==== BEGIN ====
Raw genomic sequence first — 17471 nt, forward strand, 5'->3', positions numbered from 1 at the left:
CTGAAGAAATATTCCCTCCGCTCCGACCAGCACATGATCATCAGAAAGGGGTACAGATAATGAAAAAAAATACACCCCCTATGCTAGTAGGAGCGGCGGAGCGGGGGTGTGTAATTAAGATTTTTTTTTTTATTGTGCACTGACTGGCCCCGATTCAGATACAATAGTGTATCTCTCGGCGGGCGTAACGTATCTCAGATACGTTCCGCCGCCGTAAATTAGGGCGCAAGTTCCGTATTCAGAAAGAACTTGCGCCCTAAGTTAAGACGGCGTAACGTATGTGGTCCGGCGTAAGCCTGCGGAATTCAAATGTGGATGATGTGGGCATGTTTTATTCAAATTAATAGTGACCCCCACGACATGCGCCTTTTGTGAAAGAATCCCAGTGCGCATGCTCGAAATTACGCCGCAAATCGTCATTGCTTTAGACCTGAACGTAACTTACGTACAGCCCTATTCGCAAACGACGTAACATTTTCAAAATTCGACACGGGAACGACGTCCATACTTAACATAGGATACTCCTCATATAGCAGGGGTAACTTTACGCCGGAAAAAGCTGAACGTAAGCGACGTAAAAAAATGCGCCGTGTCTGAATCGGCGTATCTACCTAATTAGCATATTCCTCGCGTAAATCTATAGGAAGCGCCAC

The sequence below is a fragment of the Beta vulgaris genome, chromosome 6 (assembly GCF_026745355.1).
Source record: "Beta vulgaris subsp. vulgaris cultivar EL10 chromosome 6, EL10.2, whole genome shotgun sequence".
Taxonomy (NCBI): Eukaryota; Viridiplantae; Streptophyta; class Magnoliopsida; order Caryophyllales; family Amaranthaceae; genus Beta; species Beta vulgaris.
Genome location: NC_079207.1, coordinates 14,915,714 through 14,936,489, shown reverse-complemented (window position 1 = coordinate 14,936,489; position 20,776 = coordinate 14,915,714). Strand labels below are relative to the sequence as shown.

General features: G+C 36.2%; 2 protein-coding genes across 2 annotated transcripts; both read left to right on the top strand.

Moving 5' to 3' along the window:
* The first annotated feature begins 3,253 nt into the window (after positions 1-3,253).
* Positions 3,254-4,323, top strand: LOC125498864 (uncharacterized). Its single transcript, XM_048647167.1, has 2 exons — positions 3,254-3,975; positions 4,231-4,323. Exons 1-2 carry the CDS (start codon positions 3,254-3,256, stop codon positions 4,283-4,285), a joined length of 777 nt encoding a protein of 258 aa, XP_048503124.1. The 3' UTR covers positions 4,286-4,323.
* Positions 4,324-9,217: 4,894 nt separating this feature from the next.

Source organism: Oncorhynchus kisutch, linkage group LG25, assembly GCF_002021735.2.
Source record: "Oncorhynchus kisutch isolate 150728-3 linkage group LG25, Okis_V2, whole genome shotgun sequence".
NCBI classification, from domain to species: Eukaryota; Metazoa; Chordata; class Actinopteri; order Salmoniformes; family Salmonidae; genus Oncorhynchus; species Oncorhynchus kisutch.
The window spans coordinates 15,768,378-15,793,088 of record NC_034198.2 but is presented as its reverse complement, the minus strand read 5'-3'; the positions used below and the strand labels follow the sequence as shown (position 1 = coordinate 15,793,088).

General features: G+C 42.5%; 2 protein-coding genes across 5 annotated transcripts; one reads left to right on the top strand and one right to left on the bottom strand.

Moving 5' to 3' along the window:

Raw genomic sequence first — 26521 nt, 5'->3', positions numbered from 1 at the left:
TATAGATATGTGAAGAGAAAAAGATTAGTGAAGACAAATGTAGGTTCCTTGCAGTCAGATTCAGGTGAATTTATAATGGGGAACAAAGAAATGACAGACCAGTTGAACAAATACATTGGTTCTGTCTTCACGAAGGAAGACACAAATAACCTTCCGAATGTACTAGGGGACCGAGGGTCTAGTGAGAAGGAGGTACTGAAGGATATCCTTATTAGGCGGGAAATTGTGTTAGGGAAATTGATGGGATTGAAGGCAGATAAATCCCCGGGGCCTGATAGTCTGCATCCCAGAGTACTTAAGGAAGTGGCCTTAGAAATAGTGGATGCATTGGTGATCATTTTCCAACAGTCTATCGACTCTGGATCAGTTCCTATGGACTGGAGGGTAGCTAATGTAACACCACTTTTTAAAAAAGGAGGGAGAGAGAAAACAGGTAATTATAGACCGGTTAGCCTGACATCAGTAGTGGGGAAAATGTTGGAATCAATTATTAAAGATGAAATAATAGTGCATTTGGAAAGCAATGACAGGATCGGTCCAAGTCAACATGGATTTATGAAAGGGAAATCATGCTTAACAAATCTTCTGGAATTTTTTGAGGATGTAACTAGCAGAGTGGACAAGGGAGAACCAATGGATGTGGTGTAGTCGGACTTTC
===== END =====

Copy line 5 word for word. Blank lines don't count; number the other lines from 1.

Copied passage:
Taxonomy (NCBI): Eukaryota; Viridiplantae; Streptophyta; class Magnoliopsida; order Caryophyllales; family Amaranthaceae; genus Beta; species Beta vulgaris.